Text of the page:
I want to create a curve that follows the shortest path between two points. Mathematically, this is the geodesic ( https://en.wikipedia.org/wiki/Geodesic )
Just doing a "curve on surface" with two points with the default options doesn't look so good (see all the wiggles below). Any ideas how to get what I want? I've attached the part (NX10) if you want to try.
Solved! Go to Solution.
Did you try Project Curve? Create a line between the two points and then project it to the surfaces. You end up with a similar result, except without the wiggles.
You could also try loosening the tolerance on the Curve on Surface to eliminate the wiggles.
Thanks, but the wiggles aren't the problem. The problem is that I need the shortest curve possible between two points.
There are a few ways to get something close but I'm hoping to find a way to get an exact solution. For example, Rhino has a ShortPath function: http://docs.mcneel.com/rhino/5/help/en-us/helpmedia/shortpath.mp4
Here is a way of getting it closer. Certainly mathematically is is not exact. What I did was to project to one face at a time. After one face projection is done a new line is created for the next to face projection.
Just out of curiosity, what is the purpose of the geodesic? Geodesics are lots of fun, mathematically, but their practical uses are few and far between, as far as I know. If you have some new application, I'd be interested to hear about it.
Actually, you are probably using Geodesic curves all the time but just don't know it. They have some nice properties.
1. They represent the minimal distance between two points while staying on a surface. So, if you are cutting or laying down tape, it results in the mimimal amount of material. IF you are moving a robot arm from point A to point B but need to avoid some volume, the Geodesic helps with the minimum movement distance.
2. They are straight (within the surface). Again, this is nice for anything you want to lay on a surface since it will avoid wrinkles. If you are at your desk, take some scotch tape and wrap it around something without forcing it to curve. This is a geodesic.
Geodesics on a plane are straight lines. On cylider they are either a straight line, a circle, or a helix which are all pretty useful.
I just need a general solution
A projected staight line is possible using intersection as can be seen in the image.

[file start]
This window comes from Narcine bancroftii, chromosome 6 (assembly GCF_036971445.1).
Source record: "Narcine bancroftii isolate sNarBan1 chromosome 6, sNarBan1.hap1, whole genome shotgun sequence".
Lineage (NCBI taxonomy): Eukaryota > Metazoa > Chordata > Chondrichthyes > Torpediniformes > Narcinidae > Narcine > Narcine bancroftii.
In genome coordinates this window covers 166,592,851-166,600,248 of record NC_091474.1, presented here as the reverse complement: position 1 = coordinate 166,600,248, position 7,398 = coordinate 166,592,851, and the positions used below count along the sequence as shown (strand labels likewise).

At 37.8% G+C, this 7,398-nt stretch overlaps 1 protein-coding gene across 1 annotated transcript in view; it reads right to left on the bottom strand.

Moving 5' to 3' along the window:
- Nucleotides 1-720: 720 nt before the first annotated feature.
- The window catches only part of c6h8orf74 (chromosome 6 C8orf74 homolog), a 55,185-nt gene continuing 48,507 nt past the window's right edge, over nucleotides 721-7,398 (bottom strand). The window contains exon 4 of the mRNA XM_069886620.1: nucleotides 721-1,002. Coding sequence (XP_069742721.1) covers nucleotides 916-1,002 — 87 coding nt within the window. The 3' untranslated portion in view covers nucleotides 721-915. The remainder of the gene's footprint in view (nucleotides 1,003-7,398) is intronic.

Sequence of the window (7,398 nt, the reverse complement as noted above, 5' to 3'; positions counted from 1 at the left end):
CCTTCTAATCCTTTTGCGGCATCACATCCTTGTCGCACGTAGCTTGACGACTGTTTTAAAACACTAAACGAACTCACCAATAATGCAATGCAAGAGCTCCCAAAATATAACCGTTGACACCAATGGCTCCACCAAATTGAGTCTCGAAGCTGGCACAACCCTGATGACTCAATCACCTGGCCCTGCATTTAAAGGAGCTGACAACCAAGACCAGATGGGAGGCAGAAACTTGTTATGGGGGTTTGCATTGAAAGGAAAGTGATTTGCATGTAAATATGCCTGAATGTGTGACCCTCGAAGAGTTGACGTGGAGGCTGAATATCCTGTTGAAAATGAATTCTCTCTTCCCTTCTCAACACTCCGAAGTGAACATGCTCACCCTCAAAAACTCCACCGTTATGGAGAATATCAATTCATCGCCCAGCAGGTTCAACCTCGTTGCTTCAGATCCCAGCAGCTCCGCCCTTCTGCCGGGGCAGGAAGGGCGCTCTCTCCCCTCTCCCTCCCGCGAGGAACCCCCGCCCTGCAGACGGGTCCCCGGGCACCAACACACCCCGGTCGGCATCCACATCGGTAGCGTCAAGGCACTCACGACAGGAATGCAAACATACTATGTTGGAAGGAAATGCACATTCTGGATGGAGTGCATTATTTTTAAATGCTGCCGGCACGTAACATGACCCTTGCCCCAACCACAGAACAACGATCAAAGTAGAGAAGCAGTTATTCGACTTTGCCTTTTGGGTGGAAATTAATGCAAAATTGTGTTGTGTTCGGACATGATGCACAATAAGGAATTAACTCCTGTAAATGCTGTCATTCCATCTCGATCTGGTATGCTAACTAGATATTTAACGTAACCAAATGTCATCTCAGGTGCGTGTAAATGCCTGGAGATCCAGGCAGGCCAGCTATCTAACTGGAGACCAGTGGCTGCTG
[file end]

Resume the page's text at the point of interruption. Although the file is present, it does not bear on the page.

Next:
Thanks. I was aware of the tape-laying application; it turns up often when designing with composites This works because points on the geodesic have zero geodesic curvature. This is related to the minimum distance criterion, but it takes a few pages of equations to see this, AFAIK.
When moving a robot, you usually need the fastest path, not the shortest, and following a surface will usually slow you down. And the geodesic is the shortest path only if the surface is convex, anyway -- you can make a straight-line jump across any concave regions.
Anyway, computing geodesics is hard. On all but the simplest surfaces (planes and cylinders), you have to solve some differential equations numerically. Algorithms for polygonal (facetted) objects are not too bad, so that might be an option, depending on your accuracy requirements.
There is one command that I know of that supports geodesic. It is offset curve in face, one of the offset methods supports it. I assumed that if had the correct curve on surface to start with, then offset curve in face would also offset its end point in a geodesic manner. I tried it and the curve it produced it indeed shorter than projecting the line. The projected the line was roughly 507mm. My curve was 498mm.
This is the only way I could think of constructing what you were after. (Liked the challenge). Recipe below.
1. red line between the points
2. on th eleft side, create intersection curve using a plane normal to curve
3. create a small curve on surface on the section
4. offset in face (geodesic) several times
5. curve on surface through the end points of the offset curve in face results
Dashed blue = your curve
Yellow = projection normal to face
Green = my constructed curve